How Do I Improve My Tax Lien Chances?

Previously, we learned that tax liens still have a potential for loss, even though it’s better odds than the stock market.

So, what do you need to know to make a good tax lien certificate investment?

  • Learn how to research property.   County recorders are public records, so you can go down to your courthouse and look up real estate records yourself.  If you want to pay for the service, abstract companies can do it for you, but for a price.   Your objective is to look up the property that the lien is on, in order to determine if there are any other liens or anything else to cause a clouded title.
  • Enlist the help of a real estate lawyer.   If you have to foreclose, you’ll need their assistance.   The paperwork can be done manually by the lien owner, but a wrong turn can result in significant loss.  This, too, comes as the expense of investing.
  • Find a conservative estimate of the property’s value.  This can be done through past tax records, the auditor’s office, and sites like Zillow. Keep in mind things other than just a number on paper: is it in a good neighborhood? Does it flood every spring?  Is there any way to actually access the property from a road? Remember that, if the owner is going to let the property go at a tax foreclosure, there’s a good chance that something’s wrong with it.
  • Do the math:  add the cost of buying the tax lien certificate to the amount spent in filing and researching the property.  This is the total investment.  Now, calculate the amount that will be recouped if the property owner actually repays the taxes at the halfway mark before foreclosure and the amount at the end of foreclosure.  These are the potential returns.  Next, estimate the resale value of the property after foreclosure minus the cost of foreclosing.  This should give you a nice upward curve.  You want the possibility that, as the investment matures, the value keeps going up.

A few other notes:

  • There are investors that sell their tax lien certificates on eBay.  The question you should ask yourself is: “If this is such a great investment, why is it for sale on eBay, of all places?”
  • Advocates of tax lien sales often upsell the benefit of foreclosure at the end.  Remember, the previous owner couldn’t pay the taxes and couldn’t sell the property; will you be able to?
  • Buying tax liens from some county other than your own means figuring out how to research property, attend and bid at the lien sale, and possibly manage a foreclosure from wherever you currently live.  This is a significant investment in time and money, which must be factored in to your return calculations.
  • The laws regarding tax liens are varied and complicated; make sure you understand what you’re buying, and the loopholes of the local jurisdiction.  Can additional liens be sold for future years? What existing liens can be discharged at foreclosure?  What happens if a lienholder forecloses on the property before you collect any taxes?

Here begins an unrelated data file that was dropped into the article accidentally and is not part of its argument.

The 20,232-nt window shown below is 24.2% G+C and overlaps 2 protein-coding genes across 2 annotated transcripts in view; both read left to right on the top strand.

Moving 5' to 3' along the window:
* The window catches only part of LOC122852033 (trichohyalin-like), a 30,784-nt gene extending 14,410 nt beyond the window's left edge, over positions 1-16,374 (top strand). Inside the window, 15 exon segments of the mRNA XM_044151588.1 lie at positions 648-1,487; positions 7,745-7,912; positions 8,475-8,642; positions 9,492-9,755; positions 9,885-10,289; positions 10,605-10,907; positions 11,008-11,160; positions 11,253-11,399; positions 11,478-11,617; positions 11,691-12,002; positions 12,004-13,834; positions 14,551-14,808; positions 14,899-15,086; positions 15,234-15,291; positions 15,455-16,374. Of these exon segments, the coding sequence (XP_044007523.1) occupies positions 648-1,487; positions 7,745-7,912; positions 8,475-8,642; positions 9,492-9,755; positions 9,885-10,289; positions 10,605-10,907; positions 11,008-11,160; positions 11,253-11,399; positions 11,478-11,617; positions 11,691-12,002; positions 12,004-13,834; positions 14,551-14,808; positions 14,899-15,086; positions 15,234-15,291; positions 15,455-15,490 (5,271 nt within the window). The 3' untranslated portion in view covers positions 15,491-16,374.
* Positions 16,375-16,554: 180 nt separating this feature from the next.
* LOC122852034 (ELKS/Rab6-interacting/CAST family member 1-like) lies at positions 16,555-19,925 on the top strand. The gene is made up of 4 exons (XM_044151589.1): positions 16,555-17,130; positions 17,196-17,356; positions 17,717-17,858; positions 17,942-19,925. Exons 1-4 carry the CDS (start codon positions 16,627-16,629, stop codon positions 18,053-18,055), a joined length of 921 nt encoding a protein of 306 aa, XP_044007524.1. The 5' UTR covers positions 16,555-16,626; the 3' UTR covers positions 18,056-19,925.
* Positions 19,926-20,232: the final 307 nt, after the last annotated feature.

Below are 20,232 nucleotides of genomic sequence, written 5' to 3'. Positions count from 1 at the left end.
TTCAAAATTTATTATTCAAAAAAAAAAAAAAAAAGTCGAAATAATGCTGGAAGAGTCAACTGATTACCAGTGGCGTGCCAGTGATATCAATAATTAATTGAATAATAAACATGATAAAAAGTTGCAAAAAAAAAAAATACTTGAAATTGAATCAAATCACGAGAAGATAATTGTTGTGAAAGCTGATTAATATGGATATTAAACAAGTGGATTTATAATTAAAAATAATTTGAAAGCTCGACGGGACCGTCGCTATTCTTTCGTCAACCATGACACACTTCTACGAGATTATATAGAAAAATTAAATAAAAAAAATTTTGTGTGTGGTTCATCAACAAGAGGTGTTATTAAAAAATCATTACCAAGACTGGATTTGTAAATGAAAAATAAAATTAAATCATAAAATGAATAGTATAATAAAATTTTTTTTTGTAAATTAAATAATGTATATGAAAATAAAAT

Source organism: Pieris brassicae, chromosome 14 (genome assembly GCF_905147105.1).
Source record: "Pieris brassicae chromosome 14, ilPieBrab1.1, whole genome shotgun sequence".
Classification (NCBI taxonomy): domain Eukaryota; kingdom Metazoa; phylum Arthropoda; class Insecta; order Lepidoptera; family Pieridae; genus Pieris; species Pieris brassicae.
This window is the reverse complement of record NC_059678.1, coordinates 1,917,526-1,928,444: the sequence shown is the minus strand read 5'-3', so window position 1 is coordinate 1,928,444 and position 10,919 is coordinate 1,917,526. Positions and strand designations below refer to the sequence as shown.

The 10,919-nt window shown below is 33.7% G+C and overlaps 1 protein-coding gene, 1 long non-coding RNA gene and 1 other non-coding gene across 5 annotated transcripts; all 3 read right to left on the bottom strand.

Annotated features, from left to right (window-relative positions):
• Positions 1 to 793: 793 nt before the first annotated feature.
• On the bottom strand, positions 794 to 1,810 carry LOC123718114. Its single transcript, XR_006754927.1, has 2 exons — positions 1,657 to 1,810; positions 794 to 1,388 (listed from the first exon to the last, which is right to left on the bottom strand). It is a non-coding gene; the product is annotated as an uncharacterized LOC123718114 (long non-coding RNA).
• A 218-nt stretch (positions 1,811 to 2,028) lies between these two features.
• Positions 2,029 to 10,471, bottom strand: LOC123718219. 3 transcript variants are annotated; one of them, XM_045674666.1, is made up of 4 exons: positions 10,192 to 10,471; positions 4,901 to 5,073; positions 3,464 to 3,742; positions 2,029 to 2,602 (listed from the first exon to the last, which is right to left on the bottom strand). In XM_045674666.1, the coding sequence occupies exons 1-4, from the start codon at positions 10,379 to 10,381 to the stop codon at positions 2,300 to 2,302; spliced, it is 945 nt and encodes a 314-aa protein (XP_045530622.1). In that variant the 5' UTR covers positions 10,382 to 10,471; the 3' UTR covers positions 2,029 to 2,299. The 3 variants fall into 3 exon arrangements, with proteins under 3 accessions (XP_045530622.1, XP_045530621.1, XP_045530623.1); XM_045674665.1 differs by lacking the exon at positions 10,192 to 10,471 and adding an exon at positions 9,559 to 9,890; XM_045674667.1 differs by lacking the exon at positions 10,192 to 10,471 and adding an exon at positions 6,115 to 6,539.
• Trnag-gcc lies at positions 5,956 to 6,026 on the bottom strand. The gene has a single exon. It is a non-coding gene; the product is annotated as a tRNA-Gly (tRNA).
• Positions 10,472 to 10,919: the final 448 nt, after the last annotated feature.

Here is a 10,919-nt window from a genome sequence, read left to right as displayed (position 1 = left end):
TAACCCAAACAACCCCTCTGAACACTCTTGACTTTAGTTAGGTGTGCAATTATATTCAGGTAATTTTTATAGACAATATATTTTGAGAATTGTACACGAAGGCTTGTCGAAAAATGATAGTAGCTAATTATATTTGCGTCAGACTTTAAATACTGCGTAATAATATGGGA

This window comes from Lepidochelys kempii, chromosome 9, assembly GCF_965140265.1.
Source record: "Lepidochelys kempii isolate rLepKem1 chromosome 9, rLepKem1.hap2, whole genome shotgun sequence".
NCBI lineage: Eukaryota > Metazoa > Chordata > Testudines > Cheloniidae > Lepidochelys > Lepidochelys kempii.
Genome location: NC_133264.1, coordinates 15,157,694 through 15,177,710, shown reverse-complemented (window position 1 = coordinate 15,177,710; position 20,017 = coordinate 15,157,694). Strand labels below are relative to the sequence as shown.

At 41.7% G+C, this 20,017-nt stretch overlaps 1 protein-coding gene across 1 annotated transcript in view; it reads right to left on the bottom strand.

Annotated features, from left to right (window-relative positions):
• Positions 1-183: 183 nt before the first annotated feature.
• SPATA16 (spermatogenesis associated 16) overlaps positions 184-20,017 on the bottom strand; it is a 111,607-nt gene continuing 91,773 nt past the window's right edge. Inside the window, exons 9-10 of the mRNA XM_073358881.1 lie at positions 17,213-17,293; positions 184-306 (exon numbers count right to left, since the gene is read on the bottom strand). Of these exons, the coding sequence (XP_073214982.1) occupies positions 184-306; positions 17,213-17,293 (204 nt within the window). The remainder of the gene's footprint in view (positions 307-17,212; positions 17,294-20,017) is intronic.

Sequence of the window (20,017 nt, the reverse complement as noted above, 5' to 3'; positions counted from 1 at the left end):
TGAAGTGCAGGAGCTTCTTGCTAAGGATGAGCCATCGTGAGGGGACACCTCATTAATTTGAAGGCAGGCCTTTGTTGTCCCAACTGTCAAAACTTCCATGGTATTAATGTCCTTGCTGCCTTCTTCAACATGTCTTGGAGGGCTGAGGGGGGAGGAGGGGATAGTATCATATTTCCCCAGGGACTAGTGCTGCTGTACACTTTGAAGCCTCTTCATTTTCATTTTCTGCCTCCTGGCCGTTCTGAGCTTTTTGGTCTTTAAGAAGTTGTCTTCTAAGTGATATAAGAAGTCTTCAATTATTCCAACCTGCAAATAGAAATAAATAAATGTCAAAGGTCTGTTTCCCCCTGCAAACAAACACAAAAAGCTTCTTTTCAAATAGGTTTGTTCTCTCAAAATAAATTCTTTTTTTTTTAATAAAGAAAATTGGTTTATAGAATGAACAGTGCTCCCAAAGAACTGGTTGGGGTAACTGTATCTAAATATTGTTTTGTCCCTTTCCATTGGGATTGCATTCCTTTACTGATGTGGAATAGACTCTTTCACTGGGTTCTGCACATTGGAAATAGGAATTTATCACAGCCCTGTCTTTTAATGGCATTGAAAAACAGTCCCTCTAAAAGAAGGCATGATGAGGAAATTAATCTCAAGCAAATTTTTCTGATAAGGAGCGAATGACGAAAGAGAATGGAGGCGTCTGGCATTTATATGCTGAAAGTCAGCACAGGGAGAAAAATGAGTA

There are certainly many ways to go about investing in tax liens, enough ways to fill hours upon hours of infomercial time with “systems” and “guaranteed investment” promises.   As with any investing, the only way to truly manage risk is to fully understand what you are buying as an investment.   Tax lien certificates are not risk-free, but they do have significant opportunities if those risks can be avoided and managed.  Do your research, and you might beat the odds.

How Does A Tax Lien Work?

Previously, we learned that tax lien certificates are used by counties to keep themselves funded, rather than waiting until after foreclosure to recover unpaid taxes.

There are two ways to buy a tax lien certificate:  from the government, or from an investor.   Buying tax lien certificates from a county is a matter of finding out when the sale is, researching the properties, and placing your bids.    If an investor is liquidating his tax lien portfolio for some reason, it can be transferred to a new owner in a private sale, while filing the appropriate transfer documents with the county.

Once you own the tax lien certificate, you learn a bunch of information:  what the owed tax is, what the interest rate is, and when the lien expires and a foreclosure may be done.    Each of those describes how an investor earns their return on their investment.

If a tax lien certificate is sold on Monday and the property owner pays off their taxes on Tuesday, the investor gets a check for the amount of the tax lien, the lien is removed from the property, and the investment has run its course.    If time passes before the taxes are paid by the property owner, interest grows on the unpaid taxes, and those are paid to the investor.